U.S. Immigration and Politics

For decades, immigration has been one of the biggest concerns in the United States. Policymakers have a lot to consider when drafting a policy for its reformation. They must look into its cultural and economic contributions while being prepared on the possible security threat it may bring. Debates from the legislative members have been unending on how to achieve immigration reforms. These debates came to the point that the judiciary and executive branches need to be involved in its major and critical policy decisions.

Americans on the Issue of Immigration

According to 2017 polls and surveys, the majority of the Americans have a “good feeling” about immigration. They understand its positive impact on economic growth. Immigrants are likely to be a hard-working employee or likely to be engaged in good businesses. This is due to the chasing of that “American Dream.” They are less likely to commit crimes since they fear deportation. It has a lot of positive contribution with only a few negative impacts related to security, especially the acts of terrorism.

Actions  taken by Administrations Related to Immigration

Obama Administration

President Obama, during his tenure, made sure that undocumented immigrant will have legal relief. A program called Deferred Action for Childhood Arrivals, also known as DACA was made in 2012. This gave chances to undocumented immigrants that arrived in the U.S. when they were children. They were granted work permits if found to have no criminal record.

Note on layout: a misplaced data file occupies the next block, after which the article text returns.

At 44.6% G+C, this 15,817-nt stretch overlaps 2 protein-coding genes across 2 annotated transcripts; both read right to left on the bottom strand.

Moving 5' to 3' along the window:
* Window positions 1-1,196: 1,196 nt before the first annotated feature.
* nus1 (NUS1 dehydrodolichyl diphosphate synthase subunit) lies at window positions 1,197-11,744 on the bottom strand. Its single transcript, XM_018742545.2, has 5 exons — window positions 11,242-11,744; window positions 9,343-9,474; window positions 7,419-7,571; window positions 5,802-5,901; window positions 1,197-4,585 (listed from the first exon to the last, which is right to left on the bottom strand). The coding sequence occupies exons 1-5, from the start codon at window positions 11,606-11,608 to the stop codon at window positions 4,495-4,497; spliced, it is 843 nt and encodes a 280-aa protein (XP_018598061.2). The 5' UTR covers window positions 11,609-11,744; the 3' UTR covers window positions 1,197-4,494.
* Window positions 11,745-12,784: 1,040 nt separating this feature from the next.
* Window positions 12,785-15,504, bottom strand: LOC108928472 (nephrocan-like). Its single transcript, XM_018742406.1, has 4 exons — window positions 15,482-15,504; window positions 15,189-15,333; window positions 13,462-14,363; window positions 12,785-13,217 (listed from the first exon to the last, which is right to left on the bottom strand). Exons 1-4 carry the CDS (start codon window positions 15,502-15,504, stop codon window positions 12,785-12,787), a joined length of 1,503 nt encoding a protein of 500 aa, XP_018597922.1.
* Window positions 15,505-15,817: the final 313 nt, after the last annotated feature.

After the program’s success, the administration has proposed a similar program but this time targeting undocumented immigrant parents. It was in 2014, and the name of the program was Deferred Action for Parents of Americans (DAPA). It became controversial, and many U.S. states were not in favor of it. Most of them argued that it is unconstitutional and violated the existing federal immigration laws. It was blocked by the Supreme Court and effectively killed it in 2016.

Trump Administration

The present administration has been actively issuing executive orders that affect immigration policy greatly. There was a mandate on federal agencies requiring them to construct a physical wall covering all of the U.S. – Mexico border. Moreover, the “expedited removal” was strengthened allowing the removal of any person without a court hearing if unable to give proofs of staying in the U.S. for two years. A Travel ban was also implemented for travelers coming from Muslim dominated countries like Iraq, Iran, Syria and the likes.